13 Words to Identify Mind Readers

Dear reader, we’ve discussed mind-reading, remember? We know it’s probably not real… right?

Maybe it is, maybe it’s not. That’s beside the point. Honestly I don’t know the scope of reality beyond what my brain understands, and I’m sure there’s a lot I don’t understand.

A wise man is never certain about anything!

So I don’t know if some specially attuned people can read minds or not… but I’m pretty sure that your run-of-the-mill news reporter cannot.

Image "Newspapers B&W (3)" by Jon S, Flickr, CC-By-2.0
Image “Newspapers B&W (3)” by Jon S, Flickr, CC-By-2.0

For the purpose of today’s post, “mind reading” is when someone deduces someone else’s inner thoughts, allowing the first person to create emotional stories about the second person.

Stories hook reader emotions far better than lists of facts, of course. Your own emotional strings are pulled and you feel compelled to know…

What Happens Next!?

“Facts” in this case are statements. They can be true or not. No matter. Without context, statements are dry, they’re uninteresting.

“Facts” are the skeleton, the structure. A story must be built around them, an emotional story, to hook the reader. And when the story is about someone else… you have to

create the drama, mamma!

The news media is great at this, at directing your attention via emotional hooks.

"Brain" by wyinoue, Flickr, CC-By-2.0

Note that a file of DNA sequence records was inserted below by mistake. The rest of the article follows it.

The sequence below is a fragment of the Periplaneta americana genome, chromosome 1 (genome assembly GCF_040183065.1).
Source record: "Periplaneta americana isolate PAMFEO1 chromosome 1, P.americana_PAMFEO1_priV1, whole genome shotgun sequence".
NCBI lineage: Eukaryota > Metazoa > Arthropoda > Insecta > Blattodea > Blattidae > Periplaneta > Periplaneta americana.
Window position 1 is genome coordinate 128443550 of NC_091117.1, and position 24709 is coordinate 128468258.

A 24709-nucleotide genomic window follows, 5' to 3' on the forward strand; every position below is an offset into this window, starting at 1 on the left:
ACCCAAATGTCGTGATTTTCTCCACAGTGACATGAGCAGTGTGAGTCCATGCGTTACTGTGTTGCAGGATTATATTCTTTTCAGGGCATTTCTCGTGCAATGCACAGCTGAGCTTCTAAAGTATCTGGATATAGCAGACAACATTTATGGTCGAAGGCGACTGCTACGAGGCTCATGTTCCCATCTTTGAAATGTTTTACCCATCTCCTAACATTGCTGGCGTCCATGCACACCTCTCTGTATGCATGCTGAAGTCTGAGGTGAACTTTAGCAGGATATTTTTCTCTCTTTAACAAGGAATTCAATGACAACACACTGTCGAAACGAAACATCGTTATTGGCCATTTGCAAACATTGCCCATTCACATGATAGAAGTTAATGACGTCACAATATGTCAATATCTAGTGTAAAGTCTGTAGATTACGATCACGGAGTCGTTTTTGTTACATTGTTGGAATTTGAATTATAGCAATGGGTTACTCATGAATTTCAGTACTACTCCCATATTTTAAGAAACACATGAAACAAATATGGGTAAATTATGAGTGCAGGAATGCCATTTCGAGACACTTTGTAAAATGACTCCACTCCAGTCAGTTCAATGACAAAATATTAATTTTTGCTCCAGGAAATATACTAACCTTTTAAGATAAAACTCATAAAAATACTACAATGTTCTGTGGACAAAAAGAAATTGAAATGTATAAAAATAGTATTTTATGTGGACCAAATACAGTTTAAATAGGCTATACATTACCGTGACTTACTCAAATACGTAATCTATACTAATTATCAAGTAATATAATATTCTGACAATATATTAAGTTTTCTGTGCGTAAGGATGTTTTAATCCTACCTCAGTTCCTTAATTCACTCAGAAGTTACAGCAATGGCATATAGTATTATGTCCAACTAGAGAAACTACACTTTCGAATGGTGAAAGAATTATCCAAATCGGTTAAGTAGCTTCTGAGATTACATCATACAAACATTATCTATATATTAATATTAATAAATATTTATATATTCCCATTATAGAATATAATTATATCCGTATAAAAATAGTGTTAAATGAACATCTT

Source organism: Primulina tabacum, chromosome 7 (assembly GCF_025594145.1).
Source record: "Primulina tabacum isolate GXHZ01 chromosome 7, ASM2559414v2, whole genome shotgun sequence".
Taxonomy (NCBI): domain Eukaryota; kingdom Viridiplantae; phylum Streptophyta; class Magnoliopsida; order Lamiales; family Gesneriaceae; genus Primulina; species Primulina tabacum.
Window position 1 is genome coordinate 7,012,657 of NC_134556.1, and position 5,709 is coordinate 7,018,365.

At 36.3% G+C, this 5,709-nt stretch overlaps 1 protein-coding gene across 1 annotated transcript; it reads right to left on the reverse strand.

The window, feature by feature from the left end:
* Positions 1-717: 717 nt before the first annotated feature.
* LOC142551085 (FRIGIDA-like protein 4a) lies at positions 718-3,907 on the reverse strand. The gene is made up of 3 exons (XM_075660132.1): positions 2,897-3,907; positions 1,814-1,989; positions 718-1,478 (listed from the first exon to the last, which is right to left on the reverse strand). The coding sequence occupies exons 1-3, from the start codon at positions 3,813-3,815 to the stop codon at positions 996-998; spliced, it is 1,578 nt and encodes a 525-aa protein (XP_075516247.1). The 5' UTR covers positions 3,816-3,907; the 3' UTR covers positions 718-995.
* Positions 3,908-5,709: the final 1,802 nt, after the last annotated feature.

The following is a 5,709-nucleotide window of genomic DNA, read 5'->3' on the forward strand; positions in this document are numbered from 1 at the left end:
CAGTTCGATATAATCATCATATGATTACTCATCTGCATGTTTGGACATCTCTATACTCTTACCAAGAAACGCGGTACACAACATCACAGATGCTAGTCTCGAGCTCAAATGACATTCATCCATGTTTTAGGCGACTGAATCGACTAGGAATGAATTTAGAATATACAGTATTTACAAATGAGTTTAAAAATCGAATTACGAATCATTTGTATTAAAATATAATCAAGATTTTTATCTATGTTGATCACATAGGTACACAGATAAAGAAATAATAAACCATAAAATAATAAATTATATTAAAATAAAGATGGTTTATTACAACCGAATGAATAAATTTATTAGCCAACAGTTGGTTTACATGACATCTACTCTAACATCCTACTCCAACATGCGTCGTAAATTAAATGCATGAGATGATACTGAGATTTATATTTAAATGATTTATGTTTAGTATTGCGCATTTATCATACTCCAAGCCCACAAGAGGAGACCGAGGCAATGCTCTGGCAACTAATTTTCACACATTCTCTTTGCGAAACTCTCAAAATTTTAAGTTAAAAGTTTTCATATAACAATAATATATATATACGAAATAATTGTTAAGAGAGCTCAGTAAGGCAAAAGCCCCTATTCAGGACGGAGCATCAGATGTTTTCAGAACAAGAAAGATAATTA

“Brain” by wyinoue, Flickr, CC-By-2.0

Back to mind reading.

The news media doesn’t know someone’s inner state when a decision was made, when new information is received, when that person is sitting alone at the end of the day.

All a news reporter (or their source) can do is guess the emotions at play… or perhaps even ascribe emotions, to flesh out the facts they’re presenting.

Yes, by framing someone else’s mindset, a story teller can make the reader feel a certain way about the information…

when they have no way to confirm if they’re correct.

Let’s Have a Word

The following list of words are used to assume someone else’s mental state. These 13 are not an exhaustive list. They serve to help you identify when someone is creating a narrative about someone else’s mental state.

  1. Bashes
  2. Bothered
  3. Caught off-guard
  4. Concerned
  5. Disturbed
  6. Feuds
  7. Furious
  8. Lashes out
  9. Panicked about
  10. Shocked
  11. Surprised
  12. Unhinged
  13. Worries about

These words are used by the media to create drama and to push a narrative. This is one widespread format for “fake news.” There is often no confirmed basis in reality unless the subject of the story uses these words about himself or herself.

Otherwise, it’s all just mind reading.

Word list collected from Scott Adams’ Periscope broadcast on 2018-08-21.